Cooks working for one of Canada’s top chefs are peeling potatoes grown in Corbett
Marcus Koenig moved his family to Canada from Switzerland to start Klondyke Farms, just north of Corbett, in spring 1997. Today, the farm is an organic operation that supplies a farmers’ market in Toronto and several restaurants, including renowned chef Jamie Kennedy’s chain. Klondyke potatoes can be found in all of their potato dishes, including potato gratin, organic fries, and their famous poutine. “With our catering business, there are many dishes that go out with his potatoes on a daily basis,” says Michael LeClair, assistant manager of the chain’s Gilead Café. “One of JK’s philosophy’s is everything local and organic. Local definitely comes first for us.” It’s a philosophy that fits in well with Koenig’s personal story.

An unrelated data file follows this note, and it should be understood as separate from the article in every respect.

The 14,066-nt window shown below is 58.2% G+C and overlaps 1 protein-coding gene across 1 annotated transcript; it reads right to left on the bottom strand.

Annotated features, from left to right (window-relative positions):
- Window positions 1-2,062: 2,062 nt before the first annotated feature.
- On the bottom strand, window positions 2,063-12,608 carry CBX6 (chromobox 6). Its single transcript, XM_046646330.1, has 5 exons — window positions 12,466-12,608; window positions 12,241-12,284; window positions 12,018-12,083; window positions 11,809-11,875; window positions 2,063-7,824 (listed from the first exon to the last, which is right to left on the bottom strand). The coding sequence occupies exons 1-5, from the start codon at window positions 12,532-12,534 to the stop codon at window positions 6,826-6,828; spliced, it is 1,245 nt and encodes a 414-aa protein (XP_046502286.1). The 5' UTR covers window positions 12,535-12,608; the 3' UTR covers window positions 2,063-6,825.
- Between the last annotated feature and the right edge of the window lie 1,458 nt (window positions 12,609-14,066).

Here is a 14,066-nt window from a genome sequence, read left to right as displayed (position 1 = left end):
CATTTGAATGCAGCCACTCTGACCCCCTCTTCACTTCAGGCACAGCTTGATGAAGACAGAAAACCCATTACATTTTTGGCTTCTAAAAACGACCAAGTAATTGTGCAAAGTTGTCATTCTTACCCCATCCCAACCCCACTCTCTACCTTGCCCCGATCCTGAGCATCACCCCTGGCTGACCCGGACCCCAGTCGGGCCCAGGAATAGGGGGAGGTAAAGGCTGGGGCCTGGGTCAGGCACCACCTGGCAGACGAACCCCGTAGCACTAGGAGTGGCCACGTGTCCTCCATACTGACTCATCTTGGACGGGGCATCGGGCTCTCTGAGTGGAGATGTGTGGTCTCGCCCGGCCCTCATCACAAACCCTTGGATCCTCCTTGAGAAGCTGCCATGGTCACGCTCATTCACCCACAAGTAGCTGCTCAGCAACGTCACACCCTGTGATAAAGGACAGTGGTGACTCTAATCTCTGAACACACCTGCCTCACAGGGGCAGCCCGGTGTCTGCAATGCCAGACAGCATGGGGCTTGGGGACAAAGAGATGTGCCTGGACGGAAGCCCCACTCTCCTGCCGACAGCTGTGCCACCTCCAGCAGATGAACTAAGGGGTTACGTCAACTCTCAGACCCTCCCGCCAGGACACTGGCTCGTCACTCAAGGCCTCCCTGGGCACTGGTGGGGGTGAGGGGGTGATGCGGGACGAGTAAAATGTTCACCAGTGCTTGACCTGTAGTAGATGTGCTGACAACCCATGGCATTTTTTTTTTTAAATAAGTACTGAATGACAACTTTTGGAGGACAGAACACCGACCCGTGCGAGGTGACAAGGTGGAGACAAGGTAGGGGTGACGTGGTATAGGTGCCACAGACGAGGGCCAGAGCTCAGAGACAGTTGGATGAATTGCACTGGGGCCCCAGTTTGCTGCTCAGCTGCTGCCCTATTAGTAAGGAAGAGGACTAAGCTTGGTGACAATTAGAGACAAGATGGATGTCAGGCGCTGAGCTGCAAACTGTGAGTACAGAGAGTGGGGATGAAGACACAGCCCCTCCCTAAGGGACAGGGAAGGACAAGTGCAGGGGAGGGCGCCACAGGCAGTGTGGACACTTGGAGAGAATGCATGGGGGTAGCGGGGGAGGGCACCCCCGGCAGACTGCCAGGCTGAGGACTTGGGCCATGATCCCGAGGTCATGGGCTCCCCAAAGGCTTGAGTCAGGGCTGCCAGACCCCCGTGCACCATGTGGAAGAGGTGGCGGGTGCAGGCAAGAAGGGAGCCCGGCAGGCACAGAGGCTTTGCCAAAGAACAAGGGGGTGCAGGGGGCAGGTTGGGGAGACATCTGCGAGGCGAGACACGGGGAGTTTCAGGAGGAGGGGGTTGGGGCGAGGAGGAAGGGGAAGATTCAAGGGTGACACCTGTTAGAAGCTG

As told to Casey Lessard Photos by Casey Lessard